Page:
Published on The Malta Independent¸ on 24 July 2011
It was tempting to give this article the title “Austin floats on Cloud 9” (with thanks to the IT Minister responsible for Arriva¸ ARMS¸ Smart City¸ Sea Malta and now the ingenious Microsoft deal). But the writer is not bent on pulling punches¸ preferring to remain agnostic on partisan politics.
The government has unveiled a sweeping strategy that will establish¸ in partnership with Microsoft¸ an innovation centre and create its own internal “cloud computing” system – such as that used by other EU countries. Dr Gatt was reported to have said¸ “The goal of the innovation centre is to stimulate a strong ICT skills base in Cloud Computing and the development of Cloud Computing Solutions and Services that can be marketed locally and beyond our shores.”
Malta is a merited choice for such an investment¸ having ranked first in EU eGovernment Benchmarking in 2010¸ ranked fifth highest in the percentage of employees with ICT skills in Europe¸ and fourth among European countries in terms of eSkills activities by the government. The innovation deal is an initiative of Claudio Grech CEO of MITA¸ the same person who for a short while acted as CEO and main negotiator on behalf of the government on the multi-million euro residential ICT city being built at Ricasoli by Tecom. MITA’s three strategic drivers are job creation¸ support of education and development¸ and technology. When fully functional¸ the innovation centre will in turn save millions of euros a year in licence fees and pave the way for jobs of particularly trained workers in the new economy.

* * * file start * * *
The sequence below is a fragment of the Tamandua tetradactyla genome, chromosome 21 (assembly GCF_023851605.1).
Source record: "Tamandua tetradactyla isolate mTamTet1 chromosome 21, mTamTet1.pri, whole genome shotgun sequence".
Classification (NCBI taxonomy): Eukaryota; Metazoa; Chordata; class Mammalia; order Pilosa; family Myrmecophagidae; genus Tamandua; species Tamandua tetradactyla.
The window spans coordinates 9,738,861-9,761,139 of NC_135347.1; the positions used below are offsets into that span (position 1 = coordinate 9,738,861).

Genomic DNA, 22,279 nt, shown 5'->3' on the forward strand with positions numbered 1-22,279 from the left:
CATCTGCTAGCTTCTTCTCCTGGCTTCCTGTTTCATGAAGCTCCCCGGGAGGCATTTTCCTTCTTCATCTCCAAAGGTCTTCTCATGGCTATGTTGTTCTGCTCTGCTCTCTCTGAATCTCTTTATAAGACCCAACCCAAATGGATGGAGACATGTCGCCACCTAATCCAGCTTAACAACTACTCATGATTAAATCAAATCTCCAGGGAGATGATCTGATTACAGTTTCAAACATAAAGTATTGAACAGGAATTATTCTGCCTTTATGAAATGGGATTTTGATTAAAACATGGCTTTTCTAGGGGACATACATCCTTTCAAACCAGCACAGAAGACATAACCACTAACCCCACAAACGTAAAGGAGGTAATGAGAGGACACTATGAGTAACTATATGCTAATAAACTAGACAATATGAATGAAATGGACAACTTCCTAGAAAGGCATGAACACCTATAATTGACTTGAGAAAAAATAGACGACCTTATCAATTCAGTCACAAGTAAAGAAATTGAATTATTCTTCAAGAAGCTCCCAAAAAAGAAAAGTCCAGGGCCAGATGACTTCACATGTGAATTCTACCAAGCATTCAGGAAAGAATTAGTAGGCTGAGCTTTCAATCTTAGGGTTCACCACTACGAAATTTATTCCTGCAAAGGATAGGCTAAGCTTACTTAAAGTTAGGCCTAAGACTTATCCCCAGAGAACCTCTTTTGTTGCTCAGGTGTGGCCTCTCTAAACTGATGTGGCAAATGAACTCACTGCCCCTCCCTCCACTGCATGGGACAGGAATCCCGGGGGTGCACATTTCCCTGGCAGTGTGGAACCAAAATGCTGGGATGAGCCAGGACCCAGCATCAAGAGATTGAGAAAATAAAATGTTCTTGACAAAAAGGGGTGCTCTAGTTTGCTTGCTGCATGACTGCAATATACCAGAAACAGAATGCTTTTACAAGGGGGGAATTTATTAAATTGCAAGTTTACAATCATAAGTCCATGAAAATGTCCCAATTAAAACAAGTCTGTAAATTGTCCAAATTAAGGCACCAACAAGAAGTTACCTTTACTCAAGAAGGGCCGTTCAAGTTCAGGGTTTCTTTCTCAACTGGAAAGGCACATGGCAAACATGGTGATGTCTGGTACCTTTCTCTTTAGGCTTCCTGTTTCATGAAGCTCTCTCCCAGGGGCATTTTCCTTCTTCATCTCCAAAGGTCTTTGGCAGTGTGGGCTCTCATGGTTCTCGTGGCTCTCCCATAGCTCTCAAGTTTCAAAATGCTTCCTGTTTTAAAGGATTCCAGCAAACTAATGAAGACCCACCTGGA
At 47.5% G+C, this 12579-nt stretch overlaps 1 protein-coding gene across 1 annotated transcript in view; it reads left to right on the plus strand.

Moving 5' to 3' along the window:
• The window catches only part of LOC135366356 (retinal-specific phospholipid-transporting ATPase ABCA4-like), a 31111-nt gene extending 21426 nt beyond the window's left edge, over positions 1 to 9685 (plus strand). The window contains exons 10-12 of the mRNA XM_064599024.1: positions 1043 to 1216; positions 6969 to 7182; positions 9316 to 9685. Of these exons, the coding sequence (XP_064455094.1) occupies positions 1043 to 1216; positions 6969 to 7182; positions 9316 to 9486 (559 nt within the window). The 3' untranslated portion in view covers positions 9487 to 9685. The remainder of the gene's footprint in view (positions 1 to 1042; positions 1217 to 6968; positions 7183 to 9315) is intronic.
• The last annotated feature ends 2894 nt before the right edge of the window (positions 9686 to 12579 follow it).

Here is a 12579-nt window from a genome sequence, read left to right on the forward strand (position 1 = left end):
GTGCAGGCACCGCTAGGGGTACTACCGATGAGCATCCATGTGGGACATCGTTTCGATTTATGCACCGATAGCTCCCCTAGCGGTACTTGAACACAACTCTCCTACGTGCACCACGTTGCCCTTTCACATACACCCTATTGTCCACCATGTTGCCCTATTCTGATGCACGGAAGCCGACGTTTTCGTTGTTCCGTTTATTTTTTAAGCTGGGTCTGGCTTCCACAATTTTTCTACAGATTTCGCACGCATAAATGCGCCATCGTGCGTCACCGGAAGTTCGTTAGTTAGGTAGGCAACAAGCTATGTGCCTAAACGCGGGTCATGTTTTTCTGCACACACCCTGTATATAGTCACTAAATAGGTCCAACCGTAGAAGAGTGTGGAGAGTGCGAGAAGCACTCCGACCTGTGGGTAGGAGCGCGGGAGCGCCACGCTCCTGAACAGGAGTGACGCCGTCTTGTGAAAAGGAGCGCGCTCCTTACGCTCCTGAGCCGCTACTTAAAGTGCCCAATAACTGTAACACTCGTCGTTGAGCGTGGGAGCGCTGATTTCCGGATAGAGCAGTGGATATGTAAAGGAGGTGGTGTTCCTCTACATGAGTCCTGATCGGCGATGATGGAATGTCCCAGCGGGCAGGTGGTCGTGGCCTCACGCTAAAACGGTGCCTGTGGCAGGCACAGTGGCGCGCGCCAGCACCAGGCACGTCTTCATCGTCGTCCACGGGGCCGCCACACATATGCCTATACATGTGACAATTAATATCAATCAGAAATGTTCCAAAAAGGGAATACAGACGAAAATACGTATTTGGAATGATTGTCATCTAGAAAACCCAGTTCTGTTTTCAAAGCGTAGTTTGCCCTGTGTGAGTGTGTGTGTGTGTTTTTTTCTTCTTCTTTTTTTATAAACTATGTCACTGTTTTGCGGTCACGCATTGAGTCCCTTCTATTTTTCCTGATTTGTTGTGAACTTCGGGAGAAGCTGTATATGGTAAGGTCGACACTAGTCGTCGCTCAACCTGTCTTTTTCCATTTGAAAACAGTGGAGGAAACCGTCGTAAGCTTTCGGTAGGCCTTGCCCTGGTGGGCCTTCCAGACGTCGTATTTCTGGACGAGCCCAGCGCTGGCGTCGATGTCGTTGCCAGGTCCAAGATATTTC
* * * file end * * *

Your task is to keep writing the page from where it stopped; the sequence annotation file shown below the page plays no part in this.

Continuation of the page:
The key part of the new strategy outlined by Dr Gatt will be a five-year €26.8 million strategic partnership agreement with Microsoft Corporation¸ which includes lower enterprise licences¸ educational initiatives and the setting up of a Microsoft Innovation Centre that will be a pioneer focusing on Cloud Computing. Press releases state that the target date of completion is next year and included in the Enterprise Agreement is a provision aimed at trimming the annual licensing fees charged by Microsoft by 12 per cent. This is swelling but Apple Inc or Google may well have wanted to compete. It means the island will be using the latest version of Windows 7 and when fully functional the civil service is expected to boost its productivity and render an improved service to taxpayers. The novel idea to partner with Microsoft brings advantages such as free use of office software in schools benefiting some 28¸000 users in state primary and secondary schools¸ including students¸ teachers and administration. It is a pity that the digital gap in certain pockets of government administration may not immediately gain from the enhanced mobility¸ communication and remote management offered. This is no fault of Dr Gatt; it is an educational handicap due to the low intake of students at secondary and tertiary level opting for science and advanced ICT subjects. Next year the proverbial harvest will be rich but there will not be enough field workers to reap it. Imagine¸ if you can¸ the entire island using Cloud computing¸ availing itself of the latest technology and speeding many times its access time for retrieving / processing data.
The government can also push for “open source” software to be used more wid